EDITOR’S NOTE: This is the second in a three-part series of excerpts from The Case for Democracy by Natan Sharansky with Ron Dermer. They are taken from the book’s introduction.
How was one Soviet dissident able to see what legions of analysts and policymakers in the West were blind to? Did Amalrik have access to more information than they did? Was he smarter than all the Sovietologists put together? Of course not. Amalrik was neither better informed nor more intelligent than those who had failed to predict the demise of the USSR. But unlike them, he understood the awesome power of freedom.
Dissidents understood the power of freedom because it had already transformed our own lives. It liberated us the day we stopped living in a world where “truth” and “falsehood” were, like everything else, the property of the State. And for the most part, this liberation did not stop when we were sentenced to prison. Having already removed the shackles that imprisoned our minds, our physical confinement could not dull the sense of freedom that coursed through our veins.
We perceived the Soviet Union as a wooden house riddled with termites. From the outside, it might appear strong and sturdy. But inside it was rotting. The Soviets had enough nuclear missiles to destroy the world ten times over. Over 30 percent of the earth’s surface was under communist rule and the Soviets possessed enormous natural resources. Its people were highly educated, and its children second to none in mathematic and scientific achievement. But forced to devote an increasing share of its energies to controlling its own people, the USSR was decaying from within. The peoples behind the Iron Curtain yearned to be free, to speak their minds, to publish their thoughts, and most of all, to think for themselves. While a few dissidents had the courage to express those yearnings openly, most were simply afraid. We dissidents were certain, however, that freedom would be seized by the masses at the first opportunity because we understood that fear and a deep desire for liberty are not mutually exclusive.
Fortunately there were a few leaders in the West who could look beyond the facade of Soviet power to see the fundamental weakness of a state that denied its citizens freedom. Western policies of accommodation, regardless of their intent, were effectively propping up the Soviet’s tiring arms. Had that accommodation continued, the USSR might have survived for decades longer. By adopting a policy of confrontation instead, an enervated Soviet regime was further burdened. Amalrik’s analysis of Soviet weakness was correct because he understood the inherent instability of totalitarian rule. But the timing of his prediction proved accurate only because people both inside and outside the Soviet Union who understood the power of freedom were determined to harness that power.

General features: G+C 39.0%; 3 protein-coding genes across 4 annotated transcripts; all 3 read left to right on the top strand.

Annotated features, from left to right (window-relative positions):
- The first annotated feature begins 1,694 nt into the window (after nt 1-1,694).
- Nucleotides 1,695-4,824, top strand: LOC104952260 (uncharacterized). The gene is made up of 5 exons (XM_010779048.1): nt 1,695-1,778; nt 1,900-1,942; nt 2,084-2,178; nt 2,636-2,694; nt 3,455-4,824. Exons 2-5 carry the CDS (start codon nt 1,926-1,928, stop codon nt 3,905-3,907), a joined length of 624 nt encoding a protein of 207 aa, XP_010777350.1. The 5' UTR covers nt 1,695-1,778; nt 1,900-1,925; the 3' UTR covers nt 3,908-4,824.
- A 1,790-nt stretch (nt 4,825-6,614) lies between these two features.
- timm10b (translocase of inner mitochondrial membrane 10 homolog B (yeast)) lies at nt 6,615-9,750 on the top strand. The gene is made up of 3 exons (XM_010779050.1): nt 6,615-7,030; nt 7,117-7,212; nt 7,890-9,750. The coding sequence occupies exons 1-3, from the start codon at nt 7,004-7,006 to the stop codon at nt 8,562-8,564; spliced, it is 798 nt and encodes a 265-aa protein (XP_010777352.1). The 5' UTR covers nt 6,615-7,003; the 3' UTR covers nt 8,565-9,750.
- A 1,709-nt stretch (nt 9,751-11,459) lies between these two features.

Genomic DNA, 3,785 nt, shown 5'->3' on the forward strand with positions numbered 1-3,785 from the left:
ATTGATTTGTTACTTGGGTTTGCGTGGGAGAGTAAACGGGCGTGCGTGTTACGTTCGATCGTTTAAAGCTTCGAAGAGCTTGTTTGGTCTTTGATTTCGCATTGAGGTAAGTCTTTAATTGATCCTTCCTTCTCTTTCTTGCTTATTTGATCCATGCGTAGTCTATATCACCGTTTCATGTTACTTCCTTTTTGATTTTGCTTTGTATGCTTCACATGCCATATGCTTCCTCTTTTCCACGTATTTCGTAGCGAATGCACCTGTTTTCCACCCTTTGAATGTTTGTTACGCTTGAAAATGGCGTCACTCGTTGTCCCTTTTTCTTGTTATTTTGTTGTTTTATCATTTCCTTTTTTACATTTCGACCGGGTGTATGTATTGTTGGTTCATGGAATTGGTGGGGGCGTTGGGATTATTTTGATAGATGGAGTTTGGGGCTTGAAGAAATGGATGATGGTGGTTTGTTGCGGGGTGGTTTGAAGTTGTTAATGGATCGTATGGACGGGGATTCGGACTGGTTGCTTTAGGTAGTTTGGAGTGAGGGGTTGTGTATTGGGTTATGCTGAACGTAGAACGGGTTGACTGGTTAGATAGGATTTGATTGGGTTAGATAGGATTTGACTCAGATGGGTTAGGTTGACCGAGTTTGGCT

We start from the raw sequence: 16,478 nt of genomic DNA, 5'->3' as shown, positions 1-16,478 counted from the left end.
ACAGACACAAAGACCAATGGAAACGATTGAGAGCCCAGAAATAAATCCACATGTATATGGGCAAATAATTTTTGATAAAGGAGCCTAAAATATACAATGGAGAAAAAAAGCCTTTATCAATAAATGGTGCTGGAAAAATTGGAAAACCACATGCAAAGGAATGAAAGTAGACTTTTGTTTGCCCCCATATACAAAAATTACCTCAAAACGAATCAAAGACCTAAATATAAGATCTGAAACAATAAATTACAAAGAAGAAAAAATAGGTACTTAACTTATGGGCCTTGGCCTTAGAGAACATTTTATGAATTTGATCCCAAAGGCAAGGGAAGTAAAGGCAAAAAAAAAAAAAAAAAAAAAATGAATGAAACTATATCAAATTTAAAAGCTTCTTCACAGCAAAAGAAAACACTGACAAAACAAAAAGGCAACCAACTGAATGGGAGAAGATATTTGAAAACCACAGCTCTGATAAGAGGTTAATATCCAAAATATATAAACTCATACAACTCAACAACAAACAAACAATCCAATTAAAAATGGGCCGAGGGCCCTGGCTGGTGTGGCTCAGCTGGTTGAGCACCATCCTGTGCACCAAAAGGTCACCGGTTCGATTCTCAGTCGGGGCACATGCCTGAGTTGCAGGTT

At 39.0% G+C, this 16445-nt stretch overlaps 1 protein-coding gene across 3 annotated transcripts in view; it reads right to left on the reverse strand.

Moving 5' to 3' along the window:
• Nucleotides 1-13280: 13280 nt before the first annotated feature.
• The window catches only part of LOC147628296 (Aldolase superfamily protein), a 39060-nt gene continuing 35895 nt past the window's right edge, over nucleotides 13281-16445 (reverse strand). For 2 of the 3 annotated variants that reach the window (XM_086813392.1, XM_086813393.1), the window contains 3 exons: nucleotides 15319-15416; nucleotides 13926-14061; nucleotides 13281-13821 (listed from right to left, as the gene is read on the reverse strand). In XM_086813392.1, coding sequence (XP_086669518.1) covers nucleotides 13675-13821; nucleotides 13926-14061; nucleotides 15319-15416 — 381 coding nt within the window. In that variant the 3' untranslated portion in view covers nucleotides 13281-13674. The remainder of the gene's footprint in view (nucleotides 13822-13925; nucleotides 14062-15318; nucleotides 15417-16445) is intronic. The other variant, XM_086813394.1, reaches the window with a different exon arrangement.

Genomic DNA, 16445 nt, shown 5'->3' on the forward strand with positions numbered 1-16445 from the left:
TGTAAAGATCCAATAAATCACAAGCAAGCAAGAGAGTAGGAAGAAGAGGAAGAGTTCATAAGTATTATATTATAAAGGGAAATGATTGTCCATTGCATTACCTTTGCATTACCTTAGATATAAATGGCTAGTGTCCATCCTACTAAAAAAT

For me, and for many other dissidents, the two men leading the forces of confrontation in America were Senator Henry Jackson and President Ronald Reagan. One a Democrat, the other a Republican, their shared conviction that the individual’s desire for freedom was an unstoppable force convinced them of the possibility of a democratic transformation inside the Soviet Union. Crucially, they also believed that the free world had a critical role to play in accelerating this transformation. Their efforts to press for democratic reform did not stem solely from humanitarian considerations. Like Sakharov, these men understood that the spread of human rights and democracy among their enemies was essential to their own nation’s security.
Had Reagan and Jackson listened to their critics, who called them dangerous warmongers, I am convinced that hundreds of millions of people would still be living under totalitarian rule. Instead, they ignored the critics and doggedly pursued an activist policy that linked the Soviet Union’s international standing to the regime’s treatment of its own people.
The logic of linkage was simple. The Soviets needed things from the West–legitimacy, economic benefits, technology, etc. To get them, leaders like Reagan and Jackson demanded that the Soviets change their behavior toward their own people. For all it simplicity, this was nothing less than a revolution in diplomatic thinking. Whereas statesmen before them had tried to link their countries’ foreign policies to a rival regime’s international conduct, Jackson and Reagan would link America’s policies to the Soviet’s domestic conduct.
In pursing this linkage, Jackson, Reagan, and those who supported them found the Achilles heel of their enemies. Beset on the inside by dissidents demanding the regime live up to its international commitments and pressed on the outside by leaders willing to link their diplomacy to internal Soviet changes, Soviet leaders were forced to lower their arms. The spark of freedom that was unleashed spread like a brushfire to burn down an empire. As a dumbfounded West watched in awe, the people of the East taught them a lesson in the power of freedom.
Dazzled by success, policymakers in the West quickly forgot what had provided the basis for it. Astonishingly, the lessons of the West’s spectacular victory in which an empire crumbled without a shot fired or a missile launched were neglected. More than fifteen years after the fall of the Berlin Wall, the free world continues to underestimate the universal appeal of its own ideas. Rather than place its faith in the power of freedom to rapidly transform authoritarian states, it is eager once again to achieve “peaceful coexistence” and “détente” with dictatorial regimes.
–Natan Sharansky, a former Soviet dissident and political prisoner, is author of the memoir Fear No Evil and currently serves as the Israeli minister for Jerusalem and Diaspora affairs. Ron Dermer is a political consultant and former columnist for the Jerusalem Post.